After the Recession hit, I was forced to declare creative bankruptcy, and I resorted to going out into the world and asking other people if they had any ideas.
When I went to the salon I asked why the price had increased $3 and the stylist blamed the Recession, so I paid up and considered it fare for my real inquisition. I sat down in the chair and he spun me around, like a little boy, to face the mirror.
I explained my situation: it was a Recession, and I’d run entirely out of ideas.
The stylist suggested that I think about my childhood and write about a memorable event. Did you have an exciting childhood? I was bookish, I said. He suggested I revisit some of my old ideas and try to make something new out of them. I asked him not to use the clippers on me: scissor-cut only, I said.
He had hotdog fingers and I wanted to take one in my mouth and have a chew. He scratched behind my ear with his fingernail by accident and apologized. I held in a fart. He stroked the back of my head. Here’s an idea for you, he said. You’re someone who reads a lot of books, and then one day you’re in a car accident and get amnesia, and you can’t remember what’s a real memory and what’s from a book.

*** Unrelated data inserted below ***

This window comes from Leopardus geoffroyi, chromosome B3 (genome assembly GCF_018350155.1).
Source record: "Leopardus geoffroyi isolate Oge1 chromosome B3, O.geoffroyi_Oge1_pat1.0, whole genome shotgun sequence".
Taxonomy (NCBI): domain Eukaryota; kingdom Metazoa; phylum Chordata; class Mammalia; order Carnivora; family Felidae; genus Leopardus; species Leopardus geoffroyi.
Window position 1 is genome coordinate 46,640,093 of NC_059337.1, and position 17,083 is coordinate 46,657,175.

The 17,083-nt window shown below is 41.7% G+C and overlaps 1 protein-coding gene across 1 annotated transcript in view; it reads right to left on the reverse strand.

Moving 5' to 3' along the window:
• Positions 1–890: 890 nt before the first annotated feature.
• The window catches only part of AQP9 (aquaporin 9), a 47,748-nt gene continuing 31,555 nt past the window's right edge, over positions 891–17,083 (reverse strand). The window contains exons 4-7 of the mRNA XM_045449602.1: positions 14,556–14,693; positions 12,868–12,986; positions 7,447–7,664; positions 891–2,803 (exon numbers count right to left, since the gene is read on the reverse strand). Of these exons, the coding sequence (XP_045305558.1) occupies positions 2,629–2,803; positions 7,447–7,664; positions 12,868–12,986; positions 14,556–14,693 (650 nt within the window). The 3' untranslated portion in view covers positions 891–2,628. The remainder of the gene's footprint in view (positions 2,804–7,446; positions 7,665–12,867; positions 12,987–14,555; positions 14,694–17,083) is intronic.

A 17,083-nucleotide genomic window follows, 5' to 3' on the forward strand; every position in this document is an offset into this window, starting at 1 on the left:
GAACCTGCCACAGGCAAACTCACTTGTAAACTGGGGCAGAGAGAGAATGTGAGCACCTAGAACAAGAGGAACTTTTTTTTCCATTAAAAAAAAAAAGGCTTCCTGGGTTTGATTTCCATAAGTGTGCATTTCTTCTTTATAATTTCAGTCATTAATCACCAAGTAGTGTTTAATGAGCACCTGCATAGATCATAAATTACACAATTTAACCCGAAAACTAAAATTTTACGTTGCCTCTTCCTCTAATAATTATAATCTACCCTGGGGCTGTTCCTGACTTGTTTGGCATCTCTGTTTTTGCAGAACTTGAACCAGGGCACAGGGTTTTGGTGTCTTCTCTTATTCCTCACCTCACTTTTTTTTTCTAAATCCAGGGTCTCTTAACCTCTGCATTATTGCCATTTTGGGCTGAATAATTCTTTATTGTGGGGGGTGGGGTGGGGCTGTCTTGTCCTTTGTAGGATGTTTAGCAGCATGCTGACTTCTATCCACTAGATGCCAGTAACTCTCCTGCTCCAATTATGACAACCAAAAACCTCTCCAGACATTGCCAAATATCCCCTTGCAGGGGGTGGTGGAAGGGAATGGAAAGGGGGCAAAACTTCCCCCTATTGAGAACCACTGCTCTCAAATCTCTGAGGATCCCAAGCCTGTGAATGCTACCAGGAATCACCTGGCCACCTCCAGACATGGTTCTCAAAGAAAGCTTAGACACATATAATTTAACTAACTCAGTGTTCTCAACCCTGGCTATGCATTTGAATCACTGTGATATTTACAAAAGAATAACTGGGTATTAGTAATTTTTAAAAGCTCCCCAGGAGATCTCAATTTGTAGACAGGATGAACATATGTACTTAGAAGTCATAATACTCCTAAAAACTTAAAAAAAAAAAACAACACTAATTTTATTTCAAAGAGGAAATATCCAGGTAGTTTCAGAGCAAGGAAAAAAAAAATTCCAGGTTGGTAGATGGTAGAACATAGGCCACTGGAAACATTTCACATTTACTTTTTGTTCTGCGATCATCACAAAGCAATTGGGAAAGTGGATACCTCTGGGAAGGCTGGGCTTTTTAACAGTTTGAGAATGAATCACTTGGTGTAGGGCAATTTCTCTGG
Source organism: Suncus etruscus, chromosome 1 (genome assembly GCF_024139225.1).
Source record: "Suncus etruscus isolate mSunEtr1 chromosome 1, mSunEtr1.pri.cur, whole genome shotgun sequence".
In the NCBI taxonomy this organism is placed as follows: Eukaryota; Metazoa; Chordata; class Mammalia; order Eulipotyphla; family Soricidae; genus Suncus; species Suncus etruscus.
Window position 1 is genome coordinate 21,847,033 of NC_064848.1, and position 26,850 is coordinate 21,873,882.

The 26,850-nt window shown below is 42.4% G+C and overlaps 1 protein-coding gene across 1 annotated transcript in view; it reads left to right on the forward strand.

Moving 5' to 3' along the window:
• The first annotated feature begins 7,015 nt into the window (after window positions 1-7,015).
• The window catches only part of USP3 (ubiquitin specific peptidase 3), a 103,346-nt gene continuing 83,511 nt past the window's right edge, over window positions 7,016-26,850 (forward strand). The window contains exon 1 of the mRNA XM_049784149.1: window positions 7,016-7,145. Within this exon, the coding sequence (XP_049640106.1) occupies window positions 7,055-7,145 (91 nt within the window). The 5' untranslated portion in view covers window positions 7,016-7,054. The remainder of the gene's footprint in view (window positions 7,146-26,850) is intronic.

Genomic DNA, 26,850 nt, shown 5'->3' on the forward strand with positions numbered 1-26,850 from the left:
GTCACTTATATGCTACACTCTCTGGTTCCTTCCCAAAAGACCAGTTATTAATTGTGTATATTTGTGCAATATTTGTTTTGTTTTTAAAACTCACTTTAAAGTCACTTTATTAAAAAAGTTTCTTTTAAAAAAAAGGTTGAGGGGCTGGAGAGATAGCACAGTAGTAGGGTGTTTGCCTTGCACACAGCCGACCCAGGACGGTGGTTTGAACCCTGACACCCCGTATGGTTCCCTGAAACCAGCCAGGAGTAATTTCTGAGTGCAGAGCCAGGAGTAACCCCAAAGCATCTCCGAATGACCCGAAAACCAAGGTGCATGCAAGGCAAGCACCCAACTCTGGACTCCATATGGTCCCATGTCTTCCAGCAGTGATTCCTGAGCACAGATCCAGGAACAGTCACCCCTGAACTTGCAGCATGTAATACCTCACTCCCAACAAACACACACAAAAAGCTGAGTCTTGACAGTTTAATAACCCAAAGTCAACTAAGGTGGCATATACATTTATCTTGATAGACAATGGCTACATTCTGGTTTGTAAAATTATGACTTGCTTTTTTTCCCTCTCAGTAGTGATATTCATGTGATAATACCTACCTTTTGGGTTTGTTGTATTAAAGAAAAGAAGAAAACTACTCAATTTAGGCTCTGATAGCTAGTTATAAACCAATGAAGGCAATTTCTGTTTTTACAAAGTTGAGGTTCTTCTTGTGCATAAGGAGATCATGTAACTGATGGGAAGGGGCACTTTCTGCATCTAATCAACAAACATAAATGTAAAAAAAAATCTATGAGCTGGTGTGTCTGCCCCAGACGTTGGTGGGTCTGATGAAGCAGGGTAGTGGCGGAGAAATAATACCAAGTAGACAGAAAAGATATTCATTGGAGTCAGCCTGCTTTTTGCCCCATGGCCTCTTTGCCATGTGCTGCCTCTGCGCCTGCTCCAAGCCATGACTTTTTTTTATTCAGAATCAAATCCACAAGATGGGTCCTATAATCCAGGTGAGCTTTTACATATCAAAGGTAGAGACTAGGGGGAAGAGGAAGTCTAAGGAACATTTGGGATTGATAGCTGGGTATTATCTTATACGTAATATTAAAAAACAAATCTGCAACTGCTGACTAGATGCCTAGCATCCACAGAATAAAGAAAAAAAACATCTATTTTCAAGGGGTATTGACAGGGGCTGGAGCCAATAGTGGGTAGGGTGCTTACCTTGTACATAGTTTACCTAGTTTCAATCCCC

I don’t think I’ve seen that before, I said. He smiled at me. That’s because I just came up with it, he said. He was proud. Good, I thought. You should be very proud.
He cut my hair shorter than I wished and then asked, Can I shampoo you? We moved to the shampooing station and he wetted me down. I could feel his penis brushing against my shoulder through his black jeans. It was probably circumcised. He talked about his wife. He offered to blow-dry me. Dry me down, I said. I closed my eyes and felt the hot air like breath on the back of my neck, and I didn’t mind it one bit.
I tipped him $5. Before the Recession hit and they had to raise their prices, I would’ve tipped him 8.
Daniel Uncapher is the Sparks Fellow at Notre Dame, where he received his MFA. His work has appeared in Chicago Quarterly Review, Tin House Online, Baltimore Review, Hawai’i Pacific Review, Neon, and others.
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